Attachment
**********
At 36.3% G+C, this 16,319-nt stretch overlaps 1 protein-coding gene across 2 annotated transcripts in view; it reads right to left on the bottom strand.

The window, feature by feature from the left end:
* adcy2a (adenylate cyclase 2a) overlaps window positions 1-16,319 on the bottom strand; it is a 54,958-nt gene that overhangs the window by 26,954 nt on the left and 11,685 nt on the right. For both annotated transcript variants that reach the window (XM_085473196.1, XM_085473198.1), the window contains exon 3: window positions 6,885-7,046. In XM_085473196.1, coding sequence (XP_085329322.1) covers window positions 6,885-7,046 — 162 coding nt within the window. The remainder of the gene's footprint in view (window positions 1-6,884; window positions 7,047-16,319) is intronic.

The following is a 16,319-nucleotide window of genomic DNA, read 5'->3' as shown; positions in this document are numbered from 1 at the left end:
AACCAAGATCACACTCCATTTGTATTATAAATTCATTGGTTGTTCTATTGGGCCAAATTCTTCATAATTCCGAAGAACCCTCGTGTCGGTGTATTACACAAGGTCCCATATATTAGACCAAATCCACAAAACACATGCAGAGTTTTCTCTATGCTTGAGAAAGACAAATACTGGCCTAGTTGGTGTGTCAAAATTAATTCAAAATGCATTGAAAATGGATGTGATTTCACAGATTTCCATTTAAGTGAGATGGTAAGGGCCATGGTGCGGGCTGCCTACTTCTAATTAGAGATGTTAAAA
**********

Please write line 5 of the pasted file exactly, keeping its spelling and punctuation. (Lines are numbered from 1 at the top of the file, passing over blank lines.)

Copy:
AACCAAGATCACACTCCATTTGTATTATAAATTCATTGGTTGTTCTATTGGGCCAAATTCTTCATAATTCCGAAGAACCCTCGTGTCGGTGTATTACACAAGGTCCCATATATTAGACCAAATCCACAAAACACATGCAGAGTTTTCTCTATGCTTGAGAAAGACAAATACTGGCCTAGTTGGTGTGTCAAAATTAATTCAAAATGCATTGAAAATGGATGTGATTTCACAGATTTCCATTTAAGTGAGATGGTAAGGGCCATGGTGCGGGCTGCCTACTTCTAATTAGAGATGTTAAAA